Last modified: Wednesday, July 1, 2009
Eastern sky crowded before dawn in July
FOR IMMEDIATE RELEASE
July 1, 2009
BLOOMINGTON, Ind. -- The longest total solar eclipse of this century will happen on July 22, when the moon's shadow will appear on the ground at sunrise in India and speed eastward. After the shadow leaves the Chinese mainland near Shanghai and moves out over the Pacific Ocean, the maximum eclipse will occur about 195 miles east of Iwo Jima, where observers will see the sun disappear for six minutes and 39 seconds. Details are available at http://eclipse.gsfc.nasa.gov/SEmono/TSE2009/TSE2009.html. An interactive map of the path of the ecipse can be seen at http://eclipse.gsfc.nasa.gov/SEgoogle/SEgoogle2001/SE2009Jul22Tgoogle.html. The next total solar eclipse visible in North America will be in 2017.
The eastern sky will be crowded before dawn in July. Venus will rise about three hours before the sun all month, appearing well above the eastern horizon as a beautiful "morning star" in the brightening sky.
Accompanying Venus to its upper right (south) will be Mars, a hundred times fainter and looking like a twin of the orange star Aldebaran nearby. Joining the party will be two star clusters, the Hyades (including Aldebaran) and the Pleiades. From July 17 to 20 the crescent moon will drift past all of them, creating a series of striking formations. The constellation Taurus the Bull, where all of this will happen, will be hard to recognize.
Jupiter will rise in the southeast and dominate the southern sky in the constellation Capricornus the Goat for most of the night. The huge planet will be opposite the sun in August, so it will appear almost as large as it can get this month. It will be highest in the south around 3 a.m. local time, when viewing should be best in binoculars or a telescope.
Saturn will linger above the western horizon after sunset this month, finally setting around midnight. Its famous rings may not be visible, since they are now tilted only a few degrees to our line of sight. They will become edgewise to Earth on Sept. 4, but by then Saturn will be too close to the sun in our sky to be seen.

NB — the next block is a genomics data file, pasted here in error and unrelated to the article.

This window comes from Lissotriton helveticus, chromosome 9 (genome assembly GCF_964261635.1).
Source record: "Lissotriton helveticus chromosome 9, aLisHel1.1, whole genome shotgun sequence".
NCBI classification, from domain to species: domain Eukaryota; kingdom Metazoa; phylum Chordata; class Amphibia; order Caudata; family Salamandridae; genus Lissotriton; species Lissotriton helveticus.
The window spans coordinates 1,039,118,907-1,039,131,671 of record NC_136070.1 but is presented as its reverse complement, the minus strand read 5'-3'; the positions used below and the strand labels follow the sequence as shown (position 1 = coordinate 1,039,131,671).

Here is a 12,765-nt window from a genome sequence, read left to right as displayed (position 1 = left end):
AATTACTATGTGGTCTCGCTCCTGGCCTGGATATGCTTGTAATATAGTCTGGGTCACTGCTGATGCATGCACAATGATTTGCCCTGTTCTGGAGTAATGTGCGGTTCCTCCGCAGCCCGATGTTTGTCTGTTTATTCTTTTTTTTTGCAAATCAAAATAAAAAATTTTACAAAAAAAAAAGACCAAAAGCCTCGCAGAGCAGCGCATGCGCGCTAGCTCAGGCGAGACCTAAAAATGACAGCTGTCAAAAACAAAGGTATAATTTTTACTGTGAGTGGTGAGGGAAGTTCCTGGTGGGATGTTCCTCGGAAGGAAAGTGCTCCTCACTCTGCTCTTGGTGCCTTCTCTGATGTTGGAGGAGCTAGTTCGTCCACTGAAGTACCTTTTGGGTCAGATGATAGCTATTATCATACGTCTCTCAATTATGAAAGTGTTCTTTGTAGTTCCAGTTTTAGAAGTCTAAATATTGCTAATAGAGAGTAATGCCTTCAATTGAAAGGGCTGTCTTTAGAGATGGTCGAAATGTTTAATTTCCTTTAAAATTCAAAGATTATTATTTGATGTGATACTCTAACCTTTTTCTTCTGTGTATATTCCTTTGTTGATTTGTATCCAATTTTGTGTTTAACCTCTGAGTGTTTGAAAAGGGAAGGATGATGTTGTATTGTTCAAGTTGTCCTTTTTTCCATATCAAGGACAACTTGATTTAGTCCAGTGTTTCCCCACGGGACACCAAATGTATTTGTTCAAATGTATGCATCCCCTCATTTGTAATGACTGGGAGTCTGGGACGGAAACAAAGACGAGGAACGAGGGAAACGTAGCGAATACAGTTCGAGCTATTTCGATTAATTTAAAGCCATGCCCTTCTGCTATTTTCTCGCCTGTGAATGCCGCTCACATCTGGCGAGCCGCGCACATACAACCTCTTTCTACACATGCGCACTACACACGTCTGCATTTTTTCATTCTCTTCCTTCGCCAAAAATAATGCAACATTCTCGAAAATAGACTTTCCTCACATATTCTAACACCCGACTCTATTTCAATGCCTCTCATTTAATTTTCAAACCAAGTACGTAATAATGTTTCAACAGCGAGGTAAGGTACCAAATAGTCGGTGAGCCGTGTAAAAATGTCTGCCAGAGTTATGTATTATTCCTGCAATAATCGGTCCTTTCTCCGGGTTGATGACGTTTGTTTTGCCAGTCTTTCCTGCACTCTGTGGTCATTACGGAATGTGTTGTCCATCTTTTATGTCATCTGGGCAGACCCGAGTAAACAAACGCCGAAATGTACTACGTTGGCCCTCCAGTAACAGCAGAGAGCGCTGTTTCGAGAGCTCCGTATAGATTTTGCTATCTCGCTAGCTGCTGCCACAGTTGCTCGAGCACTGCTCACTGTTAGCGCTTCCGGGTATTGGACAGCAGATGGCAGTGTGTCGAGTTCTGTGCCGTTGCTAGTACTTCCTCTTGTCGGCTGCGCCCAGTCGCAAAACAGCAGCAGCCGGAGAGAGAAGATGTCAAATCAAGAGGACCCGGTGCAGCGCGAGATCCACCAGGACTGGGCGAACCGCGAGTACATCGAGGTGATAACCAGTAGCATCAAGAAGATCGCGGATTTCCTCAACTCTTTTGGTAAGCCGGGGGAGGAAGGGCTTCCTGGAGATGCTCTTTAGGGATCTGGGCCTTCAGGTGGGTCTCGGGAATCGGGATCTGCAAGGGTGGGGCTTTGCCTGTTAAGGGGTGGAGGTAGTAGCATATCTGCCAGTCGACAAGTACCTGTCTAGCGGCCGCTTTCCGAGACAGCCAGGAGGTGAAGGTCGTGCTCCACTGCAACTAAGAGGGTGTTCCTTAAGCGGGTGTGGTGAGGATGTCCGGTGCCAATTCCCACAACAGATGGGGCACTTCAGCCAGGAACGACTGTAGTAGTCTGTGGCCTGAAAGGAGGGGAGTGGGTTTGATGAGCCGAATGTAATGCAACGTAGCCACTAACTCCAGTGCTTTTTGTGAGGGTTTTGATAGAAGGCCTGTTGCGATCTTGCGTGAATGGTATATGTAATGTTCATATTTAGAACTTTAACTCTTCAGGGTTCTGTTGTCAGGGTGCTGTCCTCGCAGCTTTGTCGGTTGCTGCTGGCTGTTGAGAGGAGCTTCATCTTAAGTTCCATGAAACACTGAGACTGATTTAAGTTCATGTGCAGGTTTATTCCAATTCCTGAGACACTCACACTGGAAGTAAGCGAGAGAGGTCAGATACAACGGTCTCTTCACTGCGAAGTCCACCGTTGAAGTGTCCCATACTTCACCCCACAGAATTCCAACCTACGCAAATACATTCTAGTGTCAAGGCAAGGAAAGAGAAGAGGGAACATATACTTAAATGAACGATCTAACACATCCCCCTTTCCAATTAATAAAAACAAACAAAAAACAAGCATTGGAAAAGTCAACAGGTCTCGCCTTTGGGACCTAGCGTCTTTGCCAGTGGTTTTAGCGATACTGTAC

Mercury will be out of sight in the solar glare as it passes behind the sun during July.
Viewing information and graphics for the planets are available at http://www.space.com/spacewatch/.
The southern branch of the Delta Aquarid meteor shower will peak before dawn on July 28, with meteors appearing several nights before and after the peak as well. The long bright streaks will seem to come from a point in the constellation Aquarius in the southern sky during the hours just before morning twilight. The bright planet Jupiter will serve as a nearby marker this time around. In a dark sky there should be about 10 meteors per hour at the peak, with only minor interference from the moon.
On July 3, Earth will reach its greatest distance from the sun for the year, called aphelion. Those sweltering in summer heat in the Northern Hemisphere may find it hard to believe that they are about 3 percent farther from the sun than they were in January. Those experiencing winter in the Southern Hemisphere will be easier to convince. The difference is caused by the tilt of Earth's axis. The part of the planet tilted toward the sun is much warmer than the part tilted away, because more sunlight reaches the ground instead of being absorbed by the atmosphere.
The moon will be full on July 7, at third quarter on July 15, new on July 21 and at first quarter on July 28.